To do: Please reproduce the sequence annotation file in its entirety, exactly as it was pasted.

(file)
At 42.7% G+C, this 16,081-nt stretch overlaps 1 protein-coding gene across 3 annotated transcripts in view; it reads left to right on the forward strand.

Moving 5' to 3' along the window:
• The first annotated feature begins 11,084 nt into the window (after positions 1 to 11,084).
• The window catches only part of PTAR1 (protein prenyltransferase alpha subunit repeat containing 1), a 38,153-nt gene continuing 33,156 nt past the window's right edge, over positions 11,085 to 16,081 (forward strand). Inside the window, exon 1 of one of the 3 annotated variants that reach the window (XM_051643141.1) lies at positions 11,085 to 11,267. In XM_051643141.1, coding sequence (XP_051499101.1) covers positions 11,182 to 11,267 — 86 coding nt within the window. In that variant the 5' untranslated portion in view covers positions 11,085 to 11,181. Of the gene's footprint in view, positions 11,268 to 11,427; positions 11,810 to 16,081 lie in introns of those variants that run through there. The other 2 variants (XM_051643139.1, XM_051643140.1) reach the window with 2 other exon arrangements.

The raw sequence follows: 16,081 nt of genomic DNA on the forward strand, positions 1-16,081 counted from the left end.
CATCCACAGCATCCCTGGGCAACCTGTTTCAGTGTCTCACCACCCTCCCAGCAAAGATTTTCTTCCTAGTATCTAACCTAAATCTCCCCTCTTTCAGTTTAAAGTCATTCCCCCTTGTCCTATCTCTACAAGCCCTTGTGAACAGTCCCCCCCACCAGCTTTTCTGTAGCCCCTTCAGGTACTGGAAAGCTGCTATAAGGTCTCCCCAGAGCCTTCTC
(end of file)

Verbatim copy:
At 42.7% G+C, this 16,081-nt stretch overlaps 1 protein-coding gene across 3 annotated transcripts in view; it reads left to right on the forward strand.

Moving 5' to 3' along the window:
• The first annotated feature begins 11,084 nt into the window (after positions 1 to 11,084).
• The window catches only part of PTAR1 (protein prenyltransferase alpha subunit repeat containing 1), a 38,153-nt gene continuing 33,156 nt past the window's right edge, over positions 11,085 to 16,081 (forward strand). Inside the window, exon 1 of one of the 3 annotated variants that reach the window (XM_051643141.1) lies at positions 11,085 to 11,267. In XM_051643141.1, coding sequence (XP_051499101.1) covers positions 11,182 to 11,267 — 86 coding nt within the window. In that variant the 5' untranslated portion in view covers positions 11,085 to 11,181. Of the gene's footprint in view, positions 11,268 to 11,427; positions 11,810 to 16,081 lie in introns of those variants that run through there. The other 2 variants (XM_051643139.1, XM_051643140.1) reach the window with 2 other exon arrangements.

The raw sequence follows: 16,081 nt of genomic DNA on the forward strand, positions 1-16,081 counted from the left end.
CATCCACAGCATCCCTGGGCAACCTGTTTCAGTGTCTCACCACCCTCCCAGCAAAGATTTTCTTCCTAGTATCTAACCTAAATCTCCCCTCTTTCAGTTTAAAGTCATTCCCCCTTGTCCTATCTCTACAAGCCCTTGTGAACAGTCCCCCCCACCAGCTTTTCTGTAGCCCCTTCAGGTACTGGAAAGCTGCTATAAGGTCTCCCCAGAGCCTTCTC